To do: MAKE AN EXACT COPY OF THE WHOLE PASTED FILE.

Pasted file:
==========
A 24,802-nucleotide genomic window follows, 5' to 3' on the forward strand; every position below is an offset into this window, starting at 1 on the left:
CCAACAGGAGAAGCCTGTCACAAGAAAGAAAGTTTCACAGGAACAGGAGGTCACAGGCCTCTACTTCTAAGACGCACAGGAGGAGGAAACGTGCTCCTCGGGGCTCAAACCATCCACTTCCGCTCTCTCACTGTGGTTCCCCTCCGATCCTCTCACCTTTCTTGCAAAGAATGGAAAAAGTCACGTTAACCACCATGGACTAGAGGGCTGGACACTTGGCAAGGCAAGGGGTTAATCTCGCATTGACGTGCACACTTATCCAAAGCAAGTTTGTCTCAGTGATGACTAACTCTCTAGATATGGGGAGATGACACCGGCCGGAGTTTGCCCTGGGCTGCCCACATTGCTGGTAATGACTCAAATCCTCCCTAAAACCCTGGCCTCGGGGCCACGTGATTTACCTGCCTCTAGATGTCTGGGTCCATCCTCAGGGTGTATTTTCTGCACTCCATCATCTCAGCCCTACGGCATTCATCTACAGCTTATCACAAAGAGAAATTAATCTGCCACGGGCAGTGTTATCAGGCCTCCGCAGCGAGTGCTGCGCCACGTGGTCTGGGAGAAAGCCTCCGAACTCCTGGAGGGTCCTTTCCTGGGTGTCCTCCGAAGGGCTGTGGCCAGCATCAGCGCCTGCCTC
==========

A 24,802-nucleotide genomic window follows, 5' to 3' on the forward strand; every position below is an offset into this window, starting at 1 on the left:
CCAACAGGAGAAGCCTGTCACAAGAAAGAAAGTTTCACAGGAACAGGAGGTCACAGGCCTCTACTTCTAAGACGCACAGGAGGAGGAAACGTGCTCCTCGGGGCTCAAACCATCCACTTCCGCTCTCTCACTGTGGTTCCCCTCCGATCCTCTCACCTTTCTTGCAAAGAATGGAAAAAGTCACGTTAACCACCATGGACTAGAGGGCTGGACACTTGGCAAGGCAAGGGGTTAATCTCGCATTGACGTGCACACTTATCCAAAGCAAGTTTGTCTCAGTGATGACTAACTCTCTAGATATGGGGAGATGACACCGGCCGGAGTTTGCCCTGGGCTGCCCACATTGCTGGTAATGACTCAAATCCTCCCTAAAACCCTGGCCTCGGGGCCACGTGATTTACCTGCCTCTAGATGTCTGGGTCCATCCTCAGGGTGTATTTTCTGCACTCCATCATCTCAGCCCTACGGCATTCATCTACAGCTTATCACAAAGAGAAATTAATCTGCCACGGGCAGTGTTATCAGGCCTCCGCAGCGAGTGCTGCGCCACGTGGTCTGGGAGAAAGCCTCCGAACTCCTGGAGGGTCCTTTCCTGGGTGTCCTCCGAAGGGCTGTGGCCAGCATCAGCGCCTGCCTC